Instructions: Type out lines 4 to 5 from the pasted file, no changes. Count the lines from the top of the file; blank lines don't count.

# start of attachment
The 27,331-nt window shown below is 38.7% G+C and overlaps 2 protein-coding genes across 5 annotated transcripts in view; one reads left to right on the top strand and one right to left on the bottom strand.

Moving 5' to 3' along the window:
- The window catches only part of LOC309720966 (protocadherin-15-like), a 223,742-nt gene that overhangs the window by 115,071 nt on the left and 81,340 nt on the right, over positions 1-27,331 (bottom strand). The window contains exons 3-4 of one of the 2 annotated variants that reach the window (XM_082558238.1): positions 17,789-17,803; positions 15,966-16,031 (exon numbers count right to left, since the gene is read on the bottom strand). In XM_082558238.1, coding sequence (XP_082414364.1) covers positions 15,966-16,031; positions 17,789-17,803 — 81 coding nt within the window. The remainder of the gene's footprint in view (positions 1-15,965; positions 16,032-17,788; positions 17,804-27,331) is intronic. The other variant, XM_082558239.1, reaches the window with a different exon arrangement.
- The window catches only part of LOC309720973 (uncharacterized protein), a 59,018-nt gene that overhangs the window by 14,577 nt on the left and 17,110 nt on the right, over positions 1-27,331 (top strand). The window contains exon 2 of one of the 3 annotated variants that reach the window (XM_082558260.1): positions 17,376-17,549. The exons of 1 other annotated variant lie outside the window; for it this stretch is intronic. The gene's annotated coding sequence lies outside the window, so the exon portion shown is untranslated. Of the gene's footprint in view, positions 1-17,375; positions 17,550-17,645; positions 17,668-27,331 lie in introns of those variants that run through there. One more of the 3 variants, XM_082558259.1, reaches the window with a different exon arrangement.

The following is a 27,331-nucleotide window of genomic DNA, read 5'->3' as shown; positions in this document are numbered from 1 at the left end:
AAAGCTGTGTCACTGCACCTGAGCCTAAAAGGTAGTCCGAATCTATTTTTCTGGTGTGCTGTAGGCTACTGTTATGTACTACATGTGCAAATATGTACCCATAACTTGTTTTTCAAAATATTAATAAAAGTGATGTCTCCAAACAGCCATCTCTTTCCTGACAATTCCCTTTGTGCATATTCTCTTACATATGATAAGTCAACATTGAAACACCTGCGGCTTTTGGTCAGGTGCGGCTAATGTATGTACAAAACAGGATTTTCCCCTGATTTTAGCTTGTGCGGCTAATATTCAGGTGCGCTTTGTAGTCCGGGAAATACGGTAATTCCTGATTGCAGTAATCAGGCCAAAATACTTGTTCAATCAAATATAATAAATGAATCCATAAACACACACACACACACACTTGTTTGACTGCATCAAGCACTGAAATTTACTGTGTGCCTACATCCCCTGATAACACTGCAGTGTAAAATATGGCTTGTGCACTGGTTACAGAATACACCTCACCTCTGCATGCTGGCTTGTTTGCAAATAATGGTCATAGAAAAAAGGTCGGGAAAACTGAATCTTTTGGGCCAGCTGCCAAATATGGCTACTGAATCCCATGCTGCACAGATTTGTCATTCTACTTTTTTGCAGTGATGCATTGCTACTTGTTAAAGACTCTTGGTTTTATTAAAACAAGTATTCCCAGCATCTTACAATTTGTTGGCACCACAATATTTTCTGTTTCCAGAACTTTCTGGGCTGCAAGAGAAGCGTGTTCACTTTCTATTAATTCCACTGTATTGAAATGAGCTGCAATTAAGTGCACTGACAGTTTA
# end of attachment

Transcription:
- The window catches only part of LOC309720973 (uncharacterized protein), a 59,018-nt gene that overhangs the window by 14,577 nt on the left and 17,110 nt on the right, over positions 1-27,331 (top strand). The window contains exon 2 of one of the 3 annotated variants that reach the window (XM_082558260.1): positions 17,376-17,549. The exons of 1 other annotated variant lie outside the window; for it this stretch is intronic. The gene's annotated coding sequence lies outside the window, so the exon portion shown is untranslated. Of the gene's footprint in view, positions 1-17,375; positions 17,550-17,645; positions 17,668-27,331 lie in introns of those variants that run through there. One more of the 3 variants, XM_082558259.1, reaches the window with a different exon arrangement.

The following is a 27,331-nucleotide window of genomic DNA, read 5'->3' as shown; positions in this document are numbered from 1 at the left end: